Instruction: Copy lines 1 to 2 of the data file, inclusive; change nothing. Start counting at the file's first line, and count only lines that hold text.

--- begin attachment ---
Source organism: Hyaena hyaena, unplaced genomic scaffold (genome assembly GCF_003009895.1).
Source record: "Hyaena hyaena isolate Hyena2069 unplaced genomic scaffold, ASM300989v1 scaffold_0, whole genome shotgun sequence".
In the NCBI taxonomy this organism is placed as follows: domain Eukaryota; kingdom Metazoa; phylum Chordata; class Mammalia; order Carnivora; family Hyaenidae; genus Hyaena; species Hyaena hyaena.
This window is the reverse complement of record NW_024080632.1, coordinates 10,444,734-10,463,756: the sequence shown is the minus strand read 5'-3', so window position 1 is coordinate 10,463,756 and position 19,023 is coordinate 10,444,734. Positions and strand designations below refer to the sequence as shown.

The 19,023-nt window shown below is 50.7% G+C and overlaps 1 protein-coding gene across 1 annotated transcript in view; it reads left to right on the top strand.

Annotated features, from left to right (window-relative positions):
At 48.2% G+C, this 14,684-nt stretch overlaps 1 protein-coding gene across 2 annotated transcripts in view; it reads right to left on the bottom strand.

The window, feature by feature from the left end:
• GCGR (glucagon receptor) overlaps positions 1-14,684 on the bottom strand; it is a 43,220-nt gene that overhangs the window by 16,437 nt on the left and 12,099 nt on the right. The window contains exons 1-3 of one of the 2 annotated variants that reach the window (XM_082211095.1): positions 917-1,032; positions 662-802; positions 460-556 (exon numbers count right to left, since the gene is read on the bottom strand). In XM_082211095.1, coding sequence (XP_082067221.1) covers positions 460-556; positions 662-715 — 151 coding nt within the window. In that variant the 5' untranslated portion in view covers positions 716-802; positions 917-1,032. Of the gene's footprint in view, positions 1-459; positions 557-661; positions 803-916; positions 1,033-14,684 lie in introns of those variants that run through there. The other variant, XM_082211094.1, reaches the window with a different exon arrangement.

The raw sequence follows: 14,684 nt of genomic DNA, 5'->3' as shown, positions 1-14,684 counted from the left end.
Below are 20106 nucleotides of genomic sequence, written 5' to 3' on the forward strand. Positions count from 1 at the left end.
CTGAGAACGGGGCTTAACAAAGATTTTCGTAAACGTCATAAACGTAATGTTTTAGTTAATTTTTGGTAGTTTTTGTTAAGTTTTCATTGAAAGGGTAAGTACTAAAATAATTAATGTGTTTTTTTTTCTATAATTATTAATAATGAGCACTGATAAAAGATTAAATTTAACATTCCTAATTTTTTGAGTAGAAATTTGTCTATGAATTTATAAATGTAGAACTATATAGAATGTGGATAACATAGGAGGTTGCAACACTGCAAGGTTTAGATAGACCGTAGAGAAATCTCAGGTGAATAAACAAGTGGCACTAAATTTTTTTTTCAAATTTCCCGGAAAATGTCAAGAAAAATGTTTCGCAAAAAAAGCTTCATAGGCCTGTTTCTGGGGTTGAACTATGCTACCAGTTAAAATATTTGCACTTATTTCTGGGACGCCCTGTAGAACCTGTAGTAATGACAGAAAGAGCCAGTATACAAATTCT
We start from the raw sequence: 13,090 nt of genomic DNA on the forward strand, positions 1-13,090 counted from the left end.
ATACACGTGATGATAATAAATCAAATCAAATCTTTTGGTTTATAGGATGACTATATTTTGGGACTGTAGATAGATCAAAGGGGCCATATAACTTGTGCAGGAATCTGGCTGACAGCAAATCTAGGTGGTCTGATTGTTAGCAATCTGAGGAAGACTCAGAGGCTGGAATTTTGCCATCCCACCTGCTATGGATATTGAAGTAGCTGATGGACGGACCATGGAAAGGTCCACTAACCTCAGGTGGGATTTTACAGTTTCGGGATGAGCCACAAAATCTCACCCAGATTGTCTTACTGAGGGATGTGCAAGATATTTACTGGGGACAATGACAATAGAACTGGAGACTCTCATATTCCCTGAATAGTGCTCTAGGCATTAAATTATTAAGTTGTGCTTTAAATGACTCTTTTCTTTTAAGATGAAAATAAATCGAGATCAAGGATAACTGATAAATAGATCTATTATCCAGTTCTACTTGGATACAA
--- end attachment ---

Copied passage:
Source organism: Hyaena hyaena, unplaced genomic scaffold (genome assembly GCF_003009895.1).
Source record: "Hyaena hyaena isolate Hyena2069 unplaced genomic scaffold, ASM300989v1 scaffold_0, whole genome shotgun sequence".